Sunday, November 13

On Reading What One Likes

Kafka, through Davis, on reading:
But at other times, I sit here reading in the afternoon, a myrtle in my buttonhole, and there are such beautiful passages in the book that I think I have become beautiful myself.
-from the story "Kafka Cooks Dinner," by Lydia Davis, included in the collection Varieties of Disturbance (2007).

Borges on reading:
Really, I think of myself of being essentially a reader. But, of course, as you are aware, I have ventured into writing. But I think what I have read is, of course, far more important than what I have written. For one reads what one likes, and one writes, not what one would like to write, but what one is able to write.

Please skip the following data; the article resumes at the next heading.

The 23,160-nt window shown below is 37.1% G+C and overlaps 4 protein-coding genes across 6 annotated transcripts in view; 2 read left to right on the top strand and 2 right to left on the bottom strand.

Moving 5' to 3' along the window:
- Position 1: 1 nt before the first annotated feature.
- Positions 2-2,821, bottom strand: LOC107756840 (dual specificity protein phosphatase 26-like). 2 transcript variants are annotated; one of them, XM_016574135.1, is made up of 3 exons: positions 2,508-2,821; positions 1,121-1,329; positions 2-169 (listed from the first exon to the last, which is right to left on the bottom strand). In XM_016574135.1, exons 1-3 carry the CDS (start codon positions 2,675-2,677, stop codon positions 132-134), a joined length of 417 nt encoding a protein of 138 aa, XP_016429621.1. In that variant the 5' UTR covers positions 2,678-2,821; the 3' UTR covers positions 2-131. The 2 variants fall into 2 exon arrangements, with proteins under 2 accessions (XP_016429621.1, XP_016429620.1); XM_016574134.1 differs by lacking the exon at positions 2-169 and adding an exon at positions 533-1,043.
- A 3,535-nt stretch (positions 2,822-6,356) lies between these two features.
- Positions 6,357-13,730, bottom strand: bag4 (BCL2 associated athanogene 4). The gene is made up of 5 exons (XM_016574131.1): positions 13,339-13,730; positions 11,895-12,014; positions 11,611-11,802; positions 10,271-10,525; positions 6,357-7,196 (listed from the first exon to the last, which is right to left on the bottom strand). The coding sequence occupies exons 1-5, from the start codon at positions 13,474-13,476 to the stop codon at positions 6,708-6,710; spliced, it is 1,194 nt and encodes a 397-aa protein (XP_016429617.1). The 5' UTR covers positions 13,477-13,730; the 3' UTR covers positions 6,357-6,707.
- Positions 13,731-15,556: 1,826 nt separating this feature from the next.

-from the lecture “A Poet’s Creed,” delivered by Borges while at Harvard University in 1967-68. All eight completely amazing lectures from the period are up for free at ubuweb. Since discovering them in August, via Vol. 1 Brooklyn (who, in turn, discovered them via the Twitter feed of Sasha Frere-Jones), I've listened to the lectures constantly, often before going to bed. Fittingly, almost every time I've awoken in the morning with the recollection of having had some sort of strange dream.

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